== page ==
Couples counselling, what constitutes having an affair?

What constitutes having an affair? Is the line crossed once you’ve had intercourse with another, or did you begin having an affair begun long before this? This question comes up often in my Bishops Stortford couples counselling practice. For many, as long as there has been no exchange of bodily fluids with another they feel are still very much in the clear. For others, the affair began the moment the other person became a “secret friend”. More often than not, the definition of “when” an affair began depends upon which member of a couple is doing the talking. For the person who has had the affair, definitions tend to lean more towards an exchange of bodily fluids whereas those who feel betrayed tend to see things as having started much earlier on. I am not in any position to make a moral pronouncement that will work for one and all, but I do hope to shed some light on the subject and provide a bit of clarity.

I would definitely say that I think the definition of “an affair” has shifted over the last 50 years. Once upon a time, marriage was as much an economic and social mechanism as anything else. Sure, each coupling was different, but the idea of choosing a partner and marrying used to be a practical exercise and marrying for reasons of love only is relatively new. As the world has gotten smaller, and as our choice of potential sexual and marital partners has grown exponentially, we have seen a greater and greater shift towards the idea of personally and specifically choosing a spouse to spend the rest of our lives with. With this emphasis towards personal choice comes the idea that “I’ve looked at the field of available partners, and out of them all, I choose you. You are the one who will be my one, my all, my everything, for as long as we both shall live”.

Where people feel that this is the promise they’ve made to each other, you can see how the boundaries that demark where betrayal is experienced have moved in the way they have. No longer is fidelity just about flesh upon flesh. If I have promised to make you my everything, if I have promised to use you as my friend, my confidant and my support, then it is easy to see why you might be upset if you find out that Sally from accounts knows things about me that you don’t. Now, I don’t mean to suggest that we are not allowed to tell people other than our spouse personal information about ourselves, only that we shouldn’t be surprised if our spouse gets upset when they find out that a member of the opposite sex he/she didn’t know about has become the recipient of our innermost voice. If we’ve been meeting with this other person in secret, if we’ve been communicating with this other person by text or WhatsApp while on holiday with our family, if we’ve gone out of our way to be open to another and keep it from our spouse, then we are, in the sense of the modern definition of infidelity, going to be seen as having an affair.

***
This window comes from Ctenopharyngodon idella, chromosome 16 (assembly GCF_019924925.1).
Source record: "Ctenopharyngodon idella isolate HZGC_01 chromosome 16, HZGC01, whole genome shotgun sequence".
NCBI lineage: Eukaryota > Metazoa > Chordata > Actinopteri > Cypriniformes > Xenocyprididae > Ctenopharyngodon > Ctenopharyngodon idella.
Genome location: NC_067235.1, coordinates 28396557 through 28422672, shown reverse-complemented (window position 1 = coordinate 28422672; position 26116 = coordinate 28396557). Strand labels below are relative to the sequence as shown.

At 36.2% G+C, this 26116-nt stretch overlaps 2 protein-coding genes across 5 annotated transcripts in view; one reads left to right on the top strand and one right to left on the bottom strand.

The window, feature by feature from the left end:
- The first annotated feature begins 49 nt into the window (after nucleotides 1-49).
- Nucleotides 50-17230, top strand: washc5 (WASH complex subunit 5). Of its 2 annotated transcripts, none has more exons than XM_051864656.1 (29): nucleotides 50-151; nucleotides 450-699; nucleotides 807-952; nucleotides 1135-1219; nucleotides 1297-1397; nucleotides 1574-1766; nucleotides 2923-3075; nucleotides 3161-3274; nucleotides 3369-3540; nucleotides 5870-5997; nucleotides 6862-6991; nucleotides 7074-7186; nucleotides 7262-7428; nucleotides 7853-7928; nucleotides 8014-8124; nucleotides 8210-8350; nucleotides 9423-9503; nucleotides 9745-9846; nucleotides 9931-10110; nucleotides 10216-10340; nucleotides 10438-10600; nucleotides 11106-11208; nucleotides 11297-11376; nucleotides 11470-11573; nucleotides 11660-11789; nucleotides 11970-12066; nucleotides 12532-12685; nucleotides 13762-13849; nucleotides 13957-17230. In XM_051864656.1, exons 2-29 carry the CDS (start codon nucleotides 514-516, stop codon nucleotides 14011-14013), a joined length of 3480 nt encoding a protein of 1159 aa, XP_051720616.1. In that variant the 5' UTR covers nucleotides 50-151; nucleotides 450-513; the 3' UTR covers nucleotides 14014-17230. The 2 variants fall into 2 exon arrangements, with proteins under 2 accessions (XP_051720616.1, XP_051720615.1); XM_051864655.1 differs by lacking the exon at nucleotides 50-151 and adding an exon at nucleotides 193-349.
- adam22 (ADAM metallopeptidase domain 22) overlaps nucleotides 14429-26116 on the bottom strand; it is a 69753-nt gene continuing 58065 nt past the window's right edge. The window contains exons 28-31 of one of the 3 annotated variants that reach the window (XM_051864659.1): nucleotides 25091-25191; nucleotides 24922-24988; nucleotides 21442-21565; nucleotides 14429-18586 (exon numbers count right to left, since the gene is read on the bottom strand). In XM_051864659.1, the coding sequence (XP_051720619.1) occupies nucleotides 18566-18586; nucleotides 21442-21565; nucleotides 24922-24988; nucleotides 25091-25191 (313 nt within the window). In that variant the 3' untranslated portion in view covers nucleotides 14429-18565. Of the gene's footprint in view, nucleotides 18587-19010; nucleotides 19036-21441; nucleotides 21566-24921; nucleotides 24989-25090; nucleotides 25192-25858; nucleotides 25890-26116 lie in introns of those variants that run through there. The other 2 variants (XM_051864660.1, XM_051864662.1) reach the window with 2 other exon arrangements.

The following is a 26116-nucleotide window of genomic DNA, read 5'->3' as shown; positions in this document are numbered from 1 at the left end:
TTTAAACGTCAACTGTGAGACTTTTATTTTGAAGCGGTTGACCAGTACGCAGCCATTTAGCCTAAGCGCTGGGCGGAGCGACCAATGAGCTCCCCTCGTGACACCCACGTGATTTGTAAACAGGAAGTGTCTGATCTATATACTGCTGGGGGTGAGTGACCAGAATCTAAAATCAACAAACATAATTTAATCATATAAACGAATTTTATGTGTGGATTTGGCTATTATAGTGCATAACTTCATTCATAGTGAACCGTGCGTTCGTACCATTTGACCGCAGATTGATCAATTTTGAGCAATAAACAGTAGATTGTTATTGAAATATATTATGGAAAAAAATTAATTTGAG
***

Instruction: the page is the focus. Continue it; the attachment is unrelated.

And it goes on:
Importantly however, from my perspective just because one partner in a marriage has broken this boundary in some way and “had an affair” (even if it did go as far as flesh upon flesh), doesn’t have to mean the end of the marriage. Modern life, and modern relationships are difficult. There are a great many reasons why one party in a relationship may lose track of themselves and cross this line. It doesn’t necessarily mean that they are in love with that other person, or that they are no longer in love with their spouse/partner. Couples counselling with an experienced couples therapist can often help to bring people back together and once again, get things on track. If you live in the general Bishops Stortford area and would like more information on how couples counselling might help you in your situation, please do not hesitate to contact me on 01279 834467 for a fully confidential, no obligation discussion of your needs prior to arranging an appointment.